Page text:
Mariano Sanchez, who is musically known as Acin, steps out again with a brand-new remix of ‘Don’t Wait for Me’ – and it is definitely not one to miss out on. Hailing from Argentina, the 20-year-old music producer has built a reputation in the dance music industry, as he seamlessly blends orchestral soundtracks with progressive house elements to deliver powerful and atmospheric hits that take you on a musical journey. His latest remix of ‘Don’t Wait for Me’ pays homage to the two of his long-term friends who are also the original artists behind this track, Stoby, and Sonia who are based in Wales.
Acin has hit the nail on the head with this remix, as his latest offering features as a perky hit brimmed with atmospheric synths and beautiful string elements that strike your senses and transport you into a world of your own. Expect to be washed over by entrancing House elements when you tune in to the world of Acin, as you can chill out and unwind to those iconic brassy elements that wrap around the edges of the production to give it that uplifting edge and tie each element of the song together really well, serving as a harmonious balance of rhythm and atmosphere.
1) Hey Acin, great to hear from you. How are you doing?
Hi, I’m doing fantastic. Thank you for having me.
2) How did you come up with the idea to remix ‘Don’t Wait For Me?’
I was invited to remix the original track since I’m friends with Stoby and Sonia and this was going to be their debut release on Soluna.
3) What did you look to improve in the original when you came to remix it?
I didn’t feel like the original could be improved since it’s a great track itself, I just wanted an alternate version where I could give it a spin and change the kind of mood it would generate on the listener. On the original for example, you get an uplifting and energetic kind of vibe; on the remix, I wanted to reach for that kind of nostalgic, even retro-ish, feeling.
The track starts as if it was playing on a radio and slowly starts coming to life as the effects fade out and the drums and bass kick in along with some pads, and then strings soon join the fun before reaching the chorus with a modified version of the original lead vocals and arpeggios.
4) How would you describe the typical “Acin” sound?
As someone who’s a fan of soundtracks and also likes to compose orchestral music, I’d say strings and piano are always a go-to for me. However, since this is electronic dance music there are also always some synthesizers and drums.
I guess that if I had to say, I love the blending of those two worlds, and I also feel like it is part of what can be noticed on most on my songs; dancing to the drums and synths as the track softly comes to a stop and more harmonic and melodic elements come up top before wrapping up that sequence and preparing for the ending.
5) What advice would you give to Producers wanting to crack the music scene?
It’s hard to answer this question myself, especially as I don’t consider that I have “cracked” the music scene in any way, but if I had to give a piece of advice, I’d say what I try to do myself:
Focus not only on the destination but also on the trip and never underestimate any opportunity you get. After all, you never know how it might result and could be the key to what you’ve always cherished for.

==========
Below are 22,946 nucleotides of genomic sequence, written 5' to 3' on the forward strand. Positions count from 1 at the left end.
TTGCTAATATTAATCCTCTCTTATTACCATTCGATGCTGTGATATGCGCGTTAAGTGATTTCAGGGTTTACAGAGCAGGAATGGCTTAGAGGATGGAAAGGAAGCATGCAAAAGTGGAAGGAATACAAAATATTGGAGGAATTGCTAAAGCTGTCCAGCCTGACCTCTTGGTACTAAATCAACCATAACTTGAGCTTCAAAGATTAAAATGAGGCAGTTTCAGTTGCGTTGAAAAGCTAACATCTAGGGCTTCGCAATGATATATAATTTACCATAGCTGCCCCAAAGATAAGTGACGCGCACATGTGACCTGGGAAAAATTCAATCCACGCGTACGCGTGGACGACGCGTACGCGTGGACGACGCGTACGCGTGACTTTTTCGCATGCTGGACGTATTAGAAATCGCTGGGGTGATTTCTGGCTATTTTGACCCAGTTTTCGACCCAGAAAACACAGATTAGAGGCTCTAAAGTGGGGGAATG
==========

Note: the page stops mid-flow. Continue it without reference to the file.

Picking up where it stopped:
6) What artists do you have your eye on in the scene at the moment?
When it comes to progressive house, I’m a huge fan of Shingo Nakamura and Approaching Black, so I’m always paying attention to their latest releases, they never disappoint.
Besides that, I also follow some experimental and ambient artists from the Cryo Chamber label such as Lesa Listvy and Atrium Carceri, some orchestral composers such as Ryuichi Sakamoto and Keiichi Okabe, and some pianists such as Erik Satie that my piano mentor and, especially, dear friend Cesar Pradier, introduced to me during my teenage years.
And of course, I’m always looking forward to all of my friend’s releases.
7) Are there any other artists or producers you would like to work with in the future?
I’d love to work with a singer since I feel like adding lyrics to a song and having a voice sharing a story along the instruments could really add up to the feel.
8) How did you come about working with Stoby & Sonia Scott?
I first discovered Stoby’s and Sonia’s music when one of my previous tracks, Yulestice, was released. They played it on one of their Sunset Sessions live streams and we’ve been in touch ever since. After knowing each other for some time, it seemed about right to work on something together, so Elike from Soluna set everything up and we were right on track to start making music and working towards this release along with Tom Bro and G-Coulter.
9) How would you compare this track to some of your other releases?
Well, one of the things that I love about remixing other musicians’ tracks is that besides introducing your own imprint, you also have to stick to some of the elements from the original song. In this case, for example, I used a different chord progression that I don’t often use, if hardly ever, and it lead to results I’m very happy with.
If I had to compare this song with others of mine, I think the main difference would be in the elements that I used, because it’s a remix, and that I would not have used when making a track of my own, since it’s not the stuff that I’m used to.
10) Have you got any other projects in the pipeline we can look forward to?
Definitely! I’m currently working simultaneously on 2 EPs to release next year. One of them belongs to Acin and the other one is for a secret experimental project to be announced later on.
Besides that, I’m also interested in introducing some chill-out/lounge music to Acin’s repertoire which might also be announced on the second half of next year.
Listen to ‘Don’t Wait for Me’ Here: